Northwestern Events Calendar

Jan
20
2021

CSB-CDB Joint Faculty Candidate Chalk Talk, Kevin Forsberg, PhD, Fred Hutchinson Cancer Research Center

When: Wednesday, January 20, 2021
11:00 AM - 12:00 PM Central

Where: Online

Audience: Faculty/Staff - Student - Post Docs/Docs - Graduate Students

Contact: Yael Meyer  

Group: Department of Cell and Developmental Biology

Category: Lectures & Meetings

Description:

Center for Synthetic Biology and Department for Cell & Developmental Biology Faculty Candidate Presentation:

Chalk Talk

Dr. Kevin Forsberg 
Postdoctoral Researcher In Harmit Malik Lab, 
Basic Sciences
Fred Hutchinson Cancer Research Center

https://northwestern.zoom.us/j/99965024201
Meeting ID: 999 6502 4201
Password: inquire with yael.mayer@northwestern.edu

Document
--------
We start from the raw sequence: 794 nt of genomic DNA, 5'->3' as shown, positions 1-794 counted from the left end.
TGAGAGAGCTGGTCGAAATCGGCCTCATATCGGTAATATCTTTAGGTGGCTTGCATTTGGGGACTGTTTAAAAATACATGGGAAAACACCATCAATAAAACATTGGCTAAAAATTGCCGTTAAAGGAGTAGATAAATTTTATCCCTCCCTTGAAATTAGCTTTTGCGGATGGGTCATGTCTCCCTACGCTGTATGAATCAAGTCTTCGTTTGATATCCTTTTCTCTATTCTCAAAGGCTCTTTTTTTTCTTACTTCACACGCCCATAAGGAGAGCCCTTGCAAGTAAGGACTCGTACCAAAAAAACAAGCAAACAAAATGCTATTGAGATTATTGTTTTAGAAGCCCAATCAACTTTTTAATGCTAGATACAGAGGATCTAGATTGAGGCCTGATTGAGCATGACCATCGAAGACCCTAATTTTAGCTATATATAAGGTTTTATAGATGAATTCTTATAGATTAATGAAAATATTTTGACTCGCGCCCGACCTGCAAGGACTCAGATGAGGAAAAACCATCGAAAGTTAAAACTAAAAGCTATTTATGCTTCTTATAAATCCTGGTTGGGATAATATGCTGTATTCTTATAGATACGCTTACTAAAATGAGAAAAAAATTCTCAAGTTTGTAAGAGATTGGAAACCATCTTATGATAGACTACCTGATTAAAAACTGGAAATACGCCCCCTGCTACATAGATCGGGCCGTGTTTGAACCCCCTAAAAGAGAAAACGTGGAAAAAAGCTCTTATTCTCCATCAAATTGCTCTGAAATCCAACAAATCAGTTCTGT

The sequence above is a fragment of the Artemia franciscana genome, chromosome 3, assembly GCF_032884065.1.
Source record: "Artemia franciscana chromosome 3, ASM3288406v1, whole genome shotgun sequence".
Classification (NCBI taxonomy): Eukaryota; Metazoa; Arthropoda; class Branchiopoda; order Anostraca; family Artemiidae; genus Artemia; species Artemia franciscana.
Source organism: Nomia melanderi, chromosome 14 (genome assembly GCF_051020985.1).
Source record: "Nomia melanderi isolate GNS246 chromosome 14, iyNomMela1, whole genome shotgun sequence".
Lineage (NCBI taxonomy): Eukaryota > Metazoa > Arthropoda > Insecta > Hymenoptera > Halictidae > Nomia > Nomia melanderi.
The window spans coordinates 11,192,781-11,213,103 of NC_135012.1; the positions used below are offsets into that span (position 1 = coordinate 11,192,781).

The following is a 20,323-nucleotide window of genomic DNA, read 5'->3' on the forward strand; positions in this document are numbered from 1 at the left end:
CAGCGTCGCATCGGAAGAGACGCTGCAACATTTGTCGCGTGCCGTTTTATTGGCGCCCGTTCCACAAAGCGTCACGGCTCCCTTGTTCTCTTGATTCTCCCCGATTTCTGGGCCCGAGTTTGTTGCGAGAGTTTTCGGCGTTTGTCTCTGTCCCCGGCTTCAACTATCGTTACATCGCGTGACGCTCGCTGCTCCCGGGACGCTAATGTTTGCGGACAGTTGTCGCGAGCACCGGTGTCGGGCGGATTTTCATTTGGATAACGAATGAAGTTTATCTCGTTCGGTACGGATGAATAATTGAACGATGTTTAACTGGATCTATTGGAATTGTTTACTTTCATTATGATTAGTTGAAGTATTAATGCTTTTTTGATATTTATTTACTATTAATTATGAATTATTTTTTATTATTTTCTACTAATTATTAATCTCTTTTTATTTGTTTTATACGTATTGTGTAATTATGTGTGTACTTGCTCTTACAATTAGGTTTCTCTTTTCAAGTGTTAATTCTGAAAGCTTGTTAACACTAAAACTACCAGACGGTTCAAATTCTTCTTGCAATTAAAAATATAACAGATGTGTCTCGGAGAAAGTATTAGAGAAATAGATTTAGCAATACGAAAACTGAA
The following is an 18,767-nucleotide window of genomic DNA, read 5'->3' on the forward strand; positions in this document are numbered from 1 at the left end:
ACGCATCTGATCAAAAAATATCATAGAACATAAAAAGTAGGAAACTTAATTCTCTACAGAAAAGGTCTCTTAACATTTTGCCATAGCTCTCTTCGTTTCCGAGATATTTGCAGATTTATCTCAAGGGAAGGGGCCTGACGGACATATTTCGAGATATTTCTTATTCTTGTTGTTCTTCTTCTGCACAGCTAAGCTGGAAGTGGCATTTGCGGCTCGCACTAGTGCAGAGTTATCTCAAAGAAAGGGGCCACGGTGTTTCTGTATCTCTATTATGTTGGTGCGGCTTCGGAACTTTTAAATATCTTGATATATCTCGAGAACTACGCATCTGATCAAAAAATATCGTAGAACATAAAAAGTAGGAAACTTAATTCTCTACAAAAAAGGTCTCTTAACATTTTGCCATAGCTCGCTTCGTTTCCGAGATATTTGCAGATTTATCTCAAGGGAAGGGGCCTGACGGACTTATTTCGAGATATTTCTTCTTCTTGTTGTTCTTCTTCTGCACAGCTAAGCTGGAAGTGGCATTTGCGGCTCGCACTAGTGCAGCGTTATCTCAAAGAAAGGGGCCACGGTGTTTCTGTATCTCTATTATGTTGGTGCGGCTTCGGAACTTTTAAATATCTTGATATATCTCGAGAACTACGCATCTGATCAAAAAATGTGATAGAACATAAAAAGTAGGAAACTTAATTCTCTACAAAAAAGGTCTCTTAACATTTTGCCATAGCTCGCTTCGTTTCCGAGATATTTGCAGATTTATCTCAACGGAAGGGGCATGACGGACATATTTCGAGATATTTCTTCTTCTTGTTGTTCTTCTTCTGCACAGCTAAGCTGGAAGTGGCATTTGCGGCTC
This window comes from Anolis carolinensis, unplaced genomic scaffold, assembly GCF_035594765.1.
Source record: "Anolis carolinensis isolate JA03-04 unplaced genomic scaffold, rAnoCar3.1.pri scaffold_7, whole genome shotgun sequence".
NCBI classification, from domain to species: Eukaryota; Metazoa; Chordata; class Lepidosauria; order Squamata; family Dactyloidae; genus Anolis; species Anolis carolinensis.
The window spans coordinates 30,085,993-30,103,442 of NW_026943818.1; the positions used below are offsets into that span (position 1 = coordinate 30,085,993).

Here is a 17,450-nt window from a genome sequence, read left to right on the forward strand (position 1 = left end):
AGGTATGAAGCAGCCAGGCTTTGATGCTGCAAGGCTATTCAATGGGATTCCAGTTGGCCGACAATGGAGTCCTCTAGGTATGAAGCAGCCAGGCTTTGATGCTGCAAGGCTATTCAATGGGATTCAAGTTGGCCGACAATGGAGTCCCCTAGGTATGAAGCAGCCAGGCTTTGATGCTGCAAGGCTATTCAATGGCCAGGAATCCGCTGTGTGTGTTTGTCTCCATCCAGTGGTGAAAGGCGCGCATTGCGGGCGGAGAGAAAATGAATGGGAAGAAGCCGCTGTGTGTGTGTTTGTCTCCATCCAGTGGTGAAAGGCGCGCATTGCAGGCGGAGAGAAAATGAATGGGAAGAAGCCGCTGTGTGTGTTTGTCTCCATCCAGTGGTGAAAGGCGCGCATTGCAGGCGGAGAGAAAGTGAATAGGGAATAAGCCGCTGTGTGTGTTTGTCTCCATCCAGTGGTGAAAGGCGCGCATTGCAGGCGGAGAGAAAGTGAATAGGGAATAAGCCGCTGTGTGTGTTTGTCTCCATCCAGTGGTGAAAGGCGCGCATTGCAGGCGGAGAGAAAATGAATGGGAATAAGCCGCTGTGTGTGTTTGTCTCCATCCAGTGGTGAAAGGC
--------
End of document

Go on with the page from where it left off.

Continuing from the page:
Bacteria encode a diverse array of molecular systems to defend against infecting phages. In response, phages have devised many counter-defense strategies to overcome this immunity and re-establish infection. For instance, CRISPR-Cas systems are pervasive in bacteria to defend against phages, which use small inhibitory proteins called anti-CRISPRs (Acrs) to overcome CRISPR-Cas immunity. While CRISPR-Cas systems are widespread, the natural diversity of Acrs and their impact on microbial ecosystems is underappreciated, largely because they are difficult to identify. To overcome this discovery bottleneck, we developed a high-throughput functional selection that isolates acr genes based on their ability to inhibit CRISPR-Cas function. Using this selection, we discovered ten DNA fragments from human oral and fecal metagenomes that protect against Streptococcus pyogenes Cas9 (SpyCas9). The most potent Cas9-inhibiting clone from our selection was recovered from a Lachnospiraceae phage and encodes a novel, broadly acting, and widely distributed Acr, which we name AcrIIA11. Using in vitro biochemistry, we demonstrate that AcrIIA11 functions via a mechanism distinct from that of previously characterized Acrs to inhibit SpyCas9. A second Acr from this selection, AcrIIA22, does not engage with SpyCas9, but rather relieves the torsional stress in supercoiled plasmids, making them susceptible to SpyCas9 interference. This entirely novel anti-CRISPR mechanism is probably effective because SpyCas9 relies on negative supercoils to form stable R-loops and efficiently cleave target DNA. More generally, this work highlights the power of functional metagenomic selection to uncover new genes and new mechanisms used in the arms race between bacteria and their phages. 

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